The violence that ensued after the break-up of former Yugoslavia indicates how a leadership can successfully produce frustration and violence amongst a set of people. In fact, a wilful leader could take his people in any direction. Leadership, when preoccupied by personal gains, can become dangerous. The new movement for the restoration of Bahawalpur province seems to be experiencing a similar problem with its leadership single-mindedly taking people in a direction where they will be unable to think of coexisting with any other people, including with those with whom they share the common language of Seraiki, common culture and ethos.
Senator Mohammad Ali Durrani, who fears losing his senate seat after next year, is determined to create a position for himself by highlighting the need for a Bahawalpur province. He has been arguing that a Bahawalpur province is necessary to stave off the growing threat of religious extremism and militancy in the three divisions of Bahawalpur district. This is despite him and his family having associations with the Taliban and al Qaeda. Moreover, he knows full well, that militancy in Bahawalpur is a gift of the state rather than something truly organic.
Interestingly, the primary leadership of this movement will be politicians who lost their seats in the 2008 elections. They, in turn, will be led by the Nawab of Bahawalpur who, according to the members of the senate committee for SAFRON, is mainly interested in petty issues of protocol and motorcade at his disposal.
Upon the senate committee’s visit to Bahawalpur, senator Durrani and the nawab took them on an excursion of the historic Darawar fort. One wonders what right the nawab has to claim leadership when he does not even have the vision to save the above mentioned fort which is a great heritage of the area. The Darawar fort grounds have become unsafe to walk over mainly due to negligence for which the nawab’s family is solely to be blamed.
It is a fact that Senator Durrani has managed to excite the sentiments of a lot of people. However, start asking ordinary people about the reasons for having a province and the responses will vary from an absolute lack of knowledge on the subject to high expectations of development and prosperity. I recently conducted a sample survey in Bahawalpur and found that 60 per cent of my sample supported the creation of a province because they want schools, colleges, better development, industries, jobs and even water resources. About 40 per cent thought that a new province will not change their life and that they will not benefit at all. Amongst the 60 per cent, who supported the idea of a province, approximately 40 per cent did not even have trust in the leadership of the movement.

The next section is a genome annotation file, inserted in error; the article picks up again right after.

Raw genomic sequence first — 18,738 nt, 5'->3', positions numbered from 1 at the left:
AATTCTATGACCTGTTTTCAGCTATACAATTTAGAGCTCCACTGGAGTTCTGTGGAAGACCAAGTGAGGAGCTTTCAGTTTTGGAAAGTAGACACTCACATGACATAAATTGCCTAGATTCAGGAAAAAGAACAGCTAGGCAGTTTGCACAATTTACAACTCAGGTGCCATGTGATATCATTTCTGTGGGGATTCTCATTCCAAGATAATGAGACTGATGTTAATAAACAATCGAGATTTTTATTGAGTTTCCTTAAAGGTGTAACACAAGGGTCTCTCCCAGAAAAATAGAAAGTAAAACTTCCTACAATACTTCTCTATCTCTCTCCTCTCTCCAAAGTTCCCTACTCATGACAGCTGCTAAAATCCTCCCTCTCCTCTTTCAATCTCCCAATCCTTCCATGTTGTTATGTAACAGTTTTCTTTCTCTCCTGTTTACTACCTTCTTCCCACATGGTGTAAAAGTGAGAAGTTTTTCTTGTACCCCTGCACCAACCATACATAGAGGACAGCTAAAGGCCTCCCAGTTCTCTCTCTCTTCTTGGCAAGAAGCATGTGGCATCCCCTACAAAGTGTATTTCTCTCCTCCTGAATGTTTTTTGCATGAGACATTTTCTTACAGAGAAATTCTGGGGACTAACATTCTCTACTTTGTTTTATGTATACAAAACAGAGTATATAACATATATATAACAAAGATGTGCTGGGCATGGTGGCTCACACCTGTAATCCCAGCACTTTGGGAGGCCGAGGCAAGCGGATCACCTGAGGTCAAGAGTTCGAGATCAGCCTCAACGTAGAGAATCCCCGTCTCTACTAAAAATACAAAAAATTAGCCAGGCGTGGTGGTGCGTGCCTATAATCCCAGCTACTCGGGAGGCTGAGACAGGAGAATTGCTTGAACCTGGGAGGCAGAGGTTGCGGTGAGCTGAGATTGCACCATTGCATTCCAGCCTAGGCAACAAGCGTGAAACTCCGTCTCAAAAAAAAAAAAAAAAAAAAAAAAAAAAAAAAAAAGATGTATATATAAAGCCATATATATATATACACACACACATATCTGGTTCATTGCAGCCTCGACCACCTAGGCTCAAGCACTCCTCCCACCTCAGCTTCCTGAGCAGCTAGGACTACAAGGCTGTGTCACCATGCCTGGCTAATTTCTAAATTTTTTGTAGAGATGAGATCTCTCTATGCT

The point I am trying to make here is that a movement which is based on misguiding people can prove dangerous and create conflicts in society. Senator Durrani argues that creating a Bahawalpur province is just about restoring its older status of a financially viable entity. Sadly, no one has really calculated the present financial worth of the three districts — Bahawalpur, Bahawalnagar and RahimYar Khan — that constitute what was once the state of Bahawalpur. The fact is that this area is deficient of industries that, in any case, are limited to a few sugar mills, a couple of textile mills and numerous ginning factories. The total expenditure of the three districts, which reflects their income generation capacity, is around Rs15 billion. The capitalists of this area are the same people who are part of the movement for the restoration of the province and have not exhibited any tendency for having a vision.
Under the circumstances, it may work out better if the Bahawalpur movement would dovetail into a financially more viable Seraiki province movement. Even if Bahawalpur must be made into a province, the leadership should conduct a cost-benefit analysis. There is nothing more dangerous than frustrating ordinary people.
Published in The Express Tribune, May 22nd, 2011.
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